Yes, everyone has been to Delhi at least once in her/his lifetime. Yes, everyone knows the famous places in Delhi. Yet, Delhi is like a poetic puzzle, always having something unexplored, unheard of.
To start with, you must have been through these places on your Delhi Tour; but did you know the facts you needed to know while visiting these places:
Red Fort: We all are familiar with the Red Fort as it becomes an epitome of attention on the independence day speeches. Yet, many people do not know that originally the Red Fort was coloured mostly in white, with red walls. Years after construction, the white colour fall off and the British painted it red. Originally, the red fort got its name from the red walls surrounding the monument. Within Red Fort is the Rangmahal which was supposed to be the humble abode of the king’s wives and mistresses and no one except the emperor and the princes were allowed in the Rangmahal. The famous Kohinoor diamond was once a part of the Red Fort, which itself took ten years to build and was home to the last Mughal ruler Bahadur Shah Zafar.
Qutub Minar: The elongated minaret, which is also the tallest one of its kind in the world, also serves as the compound to India’s first mosque Quwwat-Ul-Islam, which is now in ruins. The complex in which the Qutub Minar stands was actually a place populated by Hindu and Jain temples. After Ghori invade Delhi and placed Qutbuddin Aibak on the throne, hence marking the start of the slave dynasty, Aibak decided to break these complexes to get the raw material for building mosques in the region. The minaret is named after the very Qutbuddin Aibak, but in reality during his four years of reign he hardly had the time or resources required to build a structure of such magnificence. In fact, none of the travellers or writers of his time who were consistently following his regime and work, wrote anything about the minaret. Till 16th century and the arrival of Babur, the minaret was recorded under the name of Altamash, Alauddin Khilji and Mohammed-Bin-Tughluq. Hence there is a possibility, that Qutub minar was actually not even built by Qutbuddin Aibak!
Delhi is extensively famous for both these places and when you visit them next time, you will surely start wondering about the above stated facts! That said, Delhi’s puzzle hides many a gems within the confines of the capital. Some of these unexplored places to visit in Delhi are:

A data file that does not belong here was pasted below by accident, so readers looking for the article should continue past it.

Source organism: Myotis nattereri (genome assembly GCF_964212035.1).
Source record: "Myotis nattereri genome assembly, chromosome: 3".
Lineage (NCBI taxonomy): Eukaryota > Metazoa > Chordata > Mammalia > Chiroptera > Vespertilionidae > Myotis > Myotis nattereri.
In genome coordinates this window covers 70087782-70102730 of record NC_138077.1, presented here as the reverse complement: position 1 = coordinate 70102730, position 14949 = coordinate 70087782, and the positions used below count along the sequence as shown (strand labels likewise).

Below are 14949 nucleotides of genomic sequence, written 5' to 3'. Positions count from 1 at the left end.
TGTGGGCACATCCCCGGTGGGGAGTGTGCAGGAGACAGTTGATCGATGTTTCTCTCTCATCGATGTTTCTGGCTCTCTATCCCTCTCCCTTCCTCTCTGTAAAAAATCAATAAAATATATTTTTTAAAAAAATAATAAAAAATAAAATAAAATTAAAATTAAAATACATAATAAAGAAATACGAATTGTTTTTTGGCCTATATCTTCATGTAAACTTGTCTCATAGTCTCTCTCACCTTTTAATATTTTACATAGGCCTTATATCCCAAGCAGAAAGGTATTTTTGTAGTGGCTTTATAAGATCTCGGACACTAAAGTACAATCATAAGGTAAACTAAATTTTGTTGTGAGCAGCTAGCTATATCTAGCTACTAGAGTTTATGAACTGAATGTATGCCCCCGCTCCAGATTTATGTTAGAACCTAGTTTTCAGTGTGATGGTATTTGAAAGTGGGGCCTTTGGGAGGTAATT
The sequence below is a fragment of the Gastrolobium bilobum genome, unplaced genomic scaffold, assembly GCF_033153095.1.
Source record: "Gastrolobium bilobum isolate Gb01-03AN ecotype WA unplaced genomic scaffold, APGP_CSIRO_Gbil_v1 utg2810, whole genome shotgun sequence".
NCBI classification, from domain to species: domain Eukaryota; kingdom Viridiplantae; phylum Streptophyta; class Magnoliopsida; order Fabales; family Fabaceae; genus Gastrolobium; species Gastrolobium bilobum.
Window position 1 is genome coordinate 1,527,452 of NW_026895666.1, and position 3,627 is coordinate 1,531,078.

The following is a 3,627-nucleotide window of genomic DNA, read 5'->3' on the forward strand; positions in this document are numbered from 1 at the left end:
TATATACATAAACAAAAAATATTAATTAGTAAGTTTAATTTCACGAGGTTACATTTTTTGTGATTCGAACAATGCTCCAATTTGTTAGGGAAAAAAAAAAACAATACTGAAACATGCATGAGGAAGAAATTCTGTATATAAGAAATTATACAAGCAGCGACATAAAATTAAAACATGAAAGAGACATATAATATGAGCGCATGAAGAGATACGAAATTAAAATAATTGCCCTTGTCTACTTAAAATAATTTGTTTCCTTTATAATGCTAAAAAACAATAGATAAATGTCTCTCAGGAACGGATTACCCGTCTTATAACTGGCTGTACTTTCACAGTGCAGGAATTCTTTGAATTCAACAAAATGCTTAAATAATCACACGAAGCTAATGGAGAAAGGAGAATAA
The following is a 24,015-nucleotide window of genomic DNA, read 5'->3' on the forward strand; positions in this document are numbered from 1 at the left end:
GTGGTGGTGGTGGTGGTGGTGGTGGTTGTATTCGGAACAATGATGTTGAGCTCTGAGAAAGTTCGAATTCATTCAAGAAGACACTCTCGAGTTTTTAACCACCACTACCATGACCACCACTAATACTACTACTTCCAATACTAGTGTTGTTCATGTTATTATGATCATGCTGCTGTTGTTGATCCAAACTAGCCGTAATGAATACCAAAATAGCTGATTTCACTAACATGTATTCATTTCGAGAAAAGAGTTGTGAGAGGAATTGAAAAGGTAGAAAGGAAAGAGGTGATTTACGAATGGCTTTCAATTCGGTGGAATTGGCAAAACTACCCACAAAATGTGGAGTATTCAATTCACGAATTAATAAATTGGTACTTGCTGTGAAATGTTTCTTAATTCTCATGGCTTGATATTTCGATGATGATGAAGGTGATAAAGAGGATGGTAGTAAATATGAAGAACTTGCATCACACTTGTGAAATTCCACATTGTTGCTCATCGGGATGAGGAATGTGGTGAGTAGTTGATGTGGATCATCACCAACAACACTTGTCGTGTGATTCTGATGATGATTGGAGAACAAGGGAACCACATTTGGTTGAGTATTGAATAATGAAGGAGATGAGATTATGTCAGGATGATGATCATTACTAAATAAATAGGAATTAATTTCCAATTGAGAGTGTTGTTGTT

- Mirza Ghalib ki Haveli. If you are a literature buff or have even heard about Mirza Ghalib’s poetry, you have to visit this place. Located secretly in the hustle and bustle of Chandni Chowk. After having enjoyed the mouth-watering food in Chandni Chowk, you should visit this place. It is believed that the great poet Mirza Ghalib wrote his most prolific work Adhuri Khwahishon ki Dua at this very haveli. Many of Ghalib’s writing instruments and his original work in his very own handwriting have been preserved in the haveli. The haveli is also home to a museum carrying all of these, which has been preserved by the Government of India and kept for public display.
- Agrasen ki Baoli. For most of the people, this is not a secret. Agrasen ki Baoli is a step well sitting right in the middle of Connaught Place. The secrecy of this place is not noteworthy, but its mystic beauty definitely is. Even in the scorching heat of Delhi in summers, the clever architecture of the place keeps it shady and cool inside. But the real beauty of the places rises to its epitome when you look at it from a certain angle. You should stand at the top most stair and look ahead of you. You will be able to see the Baoli downstairs and the crowded market of Connaught Place in the background. This beautiful juxtaposition of ancient architecture in the heart of a modern day market shows the real spirit of Delhi.
- Jahaz Mahal Fort. The condition of this place is not something worth appreciating, and yet you will be able to see the shape of a ship forming as you observe the architecture of this ancient fort. It was named Jahaz Mahal because of its reflection in the nearby lake resembles the shape of a ship. It was built by the Lodi dynasty and is supposed to have served as an inn for various pilgrims travelling through Delhi.
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